Combating Low-Grade Lymphomas with Less Toxic Approaches


A look at a new study examining the effects of a pipeline drug.

Erasing cancer

New treatments paradigms are on the horizon that may provide improved outcomes but with less toxicity for patients with low-grade lymphomas. Currently, there are several new drug candidates entering clinical trials and about to usher in a new era of targeted therapies and immunotherapies. It is hoped these new approaches will bring a new level of improved efficacy and lack to toxicity for this patient population.

“Almost all new options of treatment on clinical trials show an advantage over conventional standard therapy options. Ten years ago the advantages of clinical trials was too much of a hit and miss and we did not have a good selection of candidate drugs. Now, the candidate drugs have more promising outcomes,” says Felipe Samaniego, MD, associate professor in the Department of Lymphoma/Myeloma in the Division of Cancer Medicine at MD Anderson Cancer Center, Houston, TX.

Samaniego and his colleagues recently completed a multicenter, open-label, Phase II study of umbralisib monotherapy in patients with relapsed/refractory marginal zone lymphoma (MZL). Umbralisib is a novel, next-generation PI3K-delta inhibitor. It has unique inhibition of casein kinase-1ε (CK1ε) and it has an improved tolerability profile with reduced rates of immune-mediated toxicity compared to earlier generation PI3K-delta inhibitors.

The researchers found that 55% of patients who had at least six months of follow-up had a partial or complete response after receiving umbralisib. The trial included 69 patients (median age 67 years) and the median number of prior systemic therapies was 2 (range, 1-5). Each patient received umbralisib 800 mg orally once a day until disease progression or unacceptable toxicity. The investigators reported on the first 38 patients who were eligible for assessment with at least 6 months of follow-up. Among these 38 patients, 23 had extranodal disease, 8 had nodal disease and 7 had splenic disease. The researchers found that progression-free survival (PFS) was 71% after one year.

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The typical MZL patient is diagnosed at about age 60 and is usually treated with rituximab either alone or in combination with chemotherapy. While producing high response rates, approximately about 70 % of patients relapse and have few treatment options. “The FDA has granted breakthrough designation for the use of umbralisib for relapsed MZL. With this recognition, we have started two new trials: umbralisib plus ublituximab (a third generation anti-CD20 antibody) for relapsed follicular lymphoma, and umbralisib plus ublituximab for relapsed marginal zone lymphoma,” says Samaniego.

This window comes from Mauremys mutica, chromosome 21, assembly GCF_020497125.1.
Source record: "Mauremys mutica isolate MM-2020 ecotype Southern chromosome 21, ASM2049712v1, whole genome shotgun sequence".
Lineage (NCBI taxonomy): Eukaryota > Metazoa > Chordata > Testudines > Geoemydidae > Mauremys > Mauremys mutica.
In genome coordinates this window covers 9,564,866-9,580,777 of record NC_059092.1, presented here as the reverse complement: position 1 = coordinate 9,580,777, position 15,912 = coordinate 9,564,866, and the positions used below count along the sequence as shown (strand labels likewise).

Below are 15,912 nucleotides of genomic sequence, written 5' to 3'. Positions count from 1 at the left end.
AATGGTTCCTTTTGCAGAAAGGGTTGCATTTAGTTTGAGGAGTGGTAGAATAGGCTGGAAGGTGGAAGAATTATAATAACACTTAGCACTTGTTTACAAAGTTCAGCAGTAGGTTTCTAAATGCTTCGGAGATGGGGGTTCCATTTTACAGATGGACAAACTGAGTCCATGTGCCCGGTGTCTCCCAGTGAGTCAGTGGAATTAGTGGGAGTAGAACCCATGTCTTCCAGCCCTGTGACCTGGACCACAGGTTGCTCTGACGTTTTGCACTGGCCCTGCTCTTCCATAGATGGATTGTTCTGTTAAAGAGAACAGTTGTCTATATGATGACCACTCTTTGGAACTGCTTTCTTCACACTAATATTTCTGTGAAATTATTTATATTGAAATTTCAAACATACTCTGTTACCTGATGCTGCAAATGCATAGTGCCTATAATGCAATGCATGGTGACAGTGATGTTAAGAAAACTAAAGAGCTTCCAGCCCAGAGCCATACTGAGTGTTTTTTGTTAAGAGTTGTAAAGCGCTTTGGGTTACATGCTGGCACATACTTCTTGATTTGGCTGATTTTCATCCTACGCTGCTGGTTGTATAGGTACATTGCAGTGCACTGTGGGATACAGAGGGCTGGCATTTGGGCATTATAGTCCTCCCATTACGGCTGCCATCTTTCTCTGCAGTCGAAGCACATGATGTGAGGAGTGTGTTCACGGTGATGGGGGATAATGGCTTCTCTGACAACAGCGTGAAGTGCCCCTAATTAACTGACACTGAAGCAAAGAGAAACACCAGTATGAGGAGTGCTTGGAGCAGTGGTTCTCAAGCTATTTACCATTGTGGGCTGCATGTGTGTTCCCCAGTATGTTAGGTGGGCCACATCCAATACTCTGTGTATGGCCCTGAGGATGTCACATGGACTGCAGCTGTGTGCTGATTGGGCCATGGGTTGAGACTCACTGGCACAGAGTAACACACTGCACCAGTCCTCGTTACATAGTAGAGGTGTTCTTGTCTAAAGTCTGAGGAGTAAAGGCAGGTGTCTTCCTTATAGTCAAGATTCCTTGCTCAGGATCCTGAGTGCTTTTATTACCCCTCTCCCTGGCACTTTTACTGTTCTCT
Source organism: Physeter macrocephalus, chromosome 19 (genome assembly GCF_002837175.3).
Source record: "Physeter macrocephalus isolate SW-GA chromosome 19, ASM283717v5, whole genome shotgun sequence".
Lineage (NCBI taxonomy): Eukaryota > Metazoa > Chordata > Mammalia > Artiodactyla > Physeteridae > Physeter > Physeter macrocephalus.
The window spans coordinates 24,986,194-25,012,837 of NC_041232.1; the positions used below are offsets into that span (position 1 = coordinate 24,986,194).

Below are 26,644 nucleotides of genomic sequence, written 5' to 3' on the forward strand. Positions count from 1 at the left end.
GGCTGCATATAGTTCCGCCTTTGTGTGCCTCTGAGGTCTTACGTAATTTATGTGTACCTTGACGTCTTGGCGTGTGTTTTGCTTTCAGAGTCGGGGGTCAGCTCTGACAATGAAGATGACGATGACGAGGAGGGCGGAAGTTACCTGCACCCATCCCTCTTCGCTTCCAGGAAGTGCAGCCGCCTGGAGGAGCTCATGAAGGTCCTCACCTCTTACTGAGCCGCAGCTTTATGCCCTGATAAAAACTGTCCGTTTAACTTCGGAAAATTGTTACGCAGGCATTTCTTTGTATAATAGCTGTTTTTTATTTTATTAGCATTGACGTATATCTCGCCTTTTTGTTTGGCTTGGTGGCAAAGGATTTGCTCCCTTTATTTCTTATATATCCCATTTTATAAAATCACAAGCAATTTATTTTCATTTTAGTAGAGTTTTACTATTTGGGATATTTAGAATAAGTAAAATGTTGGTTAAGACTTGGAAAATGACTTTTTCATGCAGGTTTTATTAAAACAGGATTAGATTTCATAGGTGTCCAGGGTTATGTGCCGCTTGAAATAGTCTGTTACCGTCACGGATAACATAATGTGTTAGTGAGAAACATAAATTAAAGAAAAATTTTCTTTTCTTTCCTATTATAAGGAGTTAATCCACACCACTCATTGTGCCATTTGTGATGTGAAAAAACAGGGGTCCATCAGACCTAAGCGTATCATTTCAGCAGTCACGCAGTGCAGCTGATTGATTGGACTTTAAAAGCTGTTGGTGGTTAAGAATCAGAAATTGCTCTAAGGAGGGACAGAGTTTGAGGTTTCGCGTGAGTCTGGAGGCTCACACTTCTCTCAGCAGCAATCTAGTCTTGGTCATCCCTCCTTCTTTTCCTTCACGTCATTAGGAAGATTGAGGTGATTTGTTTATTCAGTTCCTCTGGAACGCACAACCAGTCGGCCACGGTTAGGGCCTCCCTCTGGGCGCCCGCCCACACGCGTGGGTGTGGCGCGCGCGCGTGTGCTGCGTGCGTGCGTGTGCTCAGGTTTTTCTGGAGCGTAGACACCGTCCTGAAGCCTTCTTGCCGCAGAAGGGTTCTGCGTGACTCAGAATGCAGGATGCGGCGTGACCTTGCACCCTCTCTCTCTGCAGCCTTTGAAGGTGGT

In the just completed phase II study, the most common (≥20%) adverse events (AEs) of any grade were diarrhea (45%), nausea (29%), fatigue (26%), headache (26%), cough (24%), and decreased appetite (21%). Neutropenia (8%), febrile neutropenia (5%), and diarrhea (5%) were the most common Grade 3/4 events. “Umbralisib is a Pi3K (phosphoinositidel 3 kinase) inhibitor. It blocks the driver pathway that stimulates growth of many B cell lymphomas. There are other Pi3K inhibitors in use of lymphoma treatment, but umbralisib is head and shoulders above the others because it has minimal toxicity and lymphoma reduction properties in excess of 60%,” says Samaniego.

Xylina Gregg, MD, hematologist/oncologist at Intermountain Healthcare in Salt Lake City, UT, says these study findings are encouraging and they are particular good news for patients with MZL. She says this is a patient population that historically has had few treatment choices when it comes to salvage therapy. “Although a preliminary small phase II study, it is interesting that they specifically target marginal zone lymphoma being different from other low grade lymphomas,” Gregg says. “Thus, this novel therapy for this often neglected lymphoma is promising.”

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